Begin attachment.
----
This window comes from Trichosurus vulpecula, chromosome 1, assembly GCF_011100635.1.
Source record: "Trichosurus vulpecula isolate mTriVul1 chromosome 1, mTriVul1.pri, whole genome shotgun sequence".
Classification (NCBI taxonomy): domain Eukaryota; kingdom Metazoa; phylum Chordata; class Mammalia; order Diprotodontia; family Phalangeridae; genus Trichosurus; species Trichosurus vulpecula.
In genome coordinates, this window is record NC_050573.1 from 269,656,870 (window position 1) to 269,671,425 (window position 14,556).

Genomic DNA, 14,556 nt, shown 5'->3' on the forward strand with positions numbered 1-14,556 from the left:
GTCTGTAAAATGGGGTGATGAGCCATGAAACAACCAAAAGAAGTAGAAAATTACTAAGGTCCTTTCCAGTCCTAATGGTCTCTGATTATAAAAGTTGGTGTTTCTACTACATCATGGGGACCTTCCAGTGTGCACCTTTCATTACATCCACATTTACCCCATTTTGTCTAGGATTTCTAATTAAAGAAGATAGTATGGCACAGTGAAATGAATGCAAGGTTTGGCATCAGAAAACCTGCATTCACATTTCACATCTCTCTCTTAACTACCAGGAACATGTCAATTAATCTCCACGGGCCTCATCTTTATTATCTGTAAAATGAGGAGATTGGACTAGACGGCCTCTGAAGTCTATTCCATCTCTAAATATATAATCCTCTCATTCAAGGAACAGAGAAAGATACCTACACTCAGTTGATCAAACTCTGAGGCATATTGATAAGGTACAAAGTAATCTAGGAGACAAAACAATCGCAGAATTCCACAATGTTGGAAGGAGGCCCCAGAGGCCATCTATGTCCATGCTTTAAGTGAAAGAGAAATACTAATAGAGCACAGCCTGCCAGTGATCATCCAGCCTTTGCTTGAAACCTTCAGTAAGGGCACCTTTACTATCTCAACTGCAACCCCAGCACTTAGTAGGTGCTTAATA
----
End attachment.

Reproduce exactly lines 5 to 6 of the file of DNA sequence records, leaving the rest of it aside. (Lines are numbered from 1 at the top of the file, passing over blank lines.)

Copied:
Genomic DNA, 14,556 nt, shown 5'->3' on the forward strand with positions numbered 1-14,556 from the left:
GTCTGTAAAATGGGGTGATGAGCCATGAAACAACCAAAAGAAGTAGAAAATTACTAAGGTCCTTTCCAGTCCTAATGGTCTCTGATTATAAAAGTTGGTGTTTCTACTACATCATGGGGACCTTCCAGTGTGCACCTTTCATTACATCCACATTTACCCCATTTTGTCTAGGATTTCTAATTAAAGAAGATAGTATGGCACAGTGAAATGAATGCAAGGTTTGGCATCAGAAAACCTGCATTCACATTTCACATCTCTCTCTTAACTACCAGGAACATGTCAATTAATCTCCACGGGCCTCATCTTTATTATCTGTAAAATGAGGAGATTGGACTAGACGGCCTCTGAAGTCTATTCCATCTCTAAATATATAATCCTCTCATTCAAGGAACAGAGAAAGATACCTACACTCAGTTGATCAAACTCTGAGGCATATTGATAAGGTACAAAGTAATCTAGGAGACAAAACAATCGCAGAATTCCACAATGTTGGAAGGAGGCCCCAGAGGCCATCTATGTCCATGCTTTAAGTGAAAGAGAAATACTAATAGAGCACAGCCTGCCAGTGATCATCCAGCCTTTGCTTGAAACCTTCAGTAAGGGCACCTTTACTATCTCAACTGCAACCCCAGCACTTAGTAGGTGCTTAATA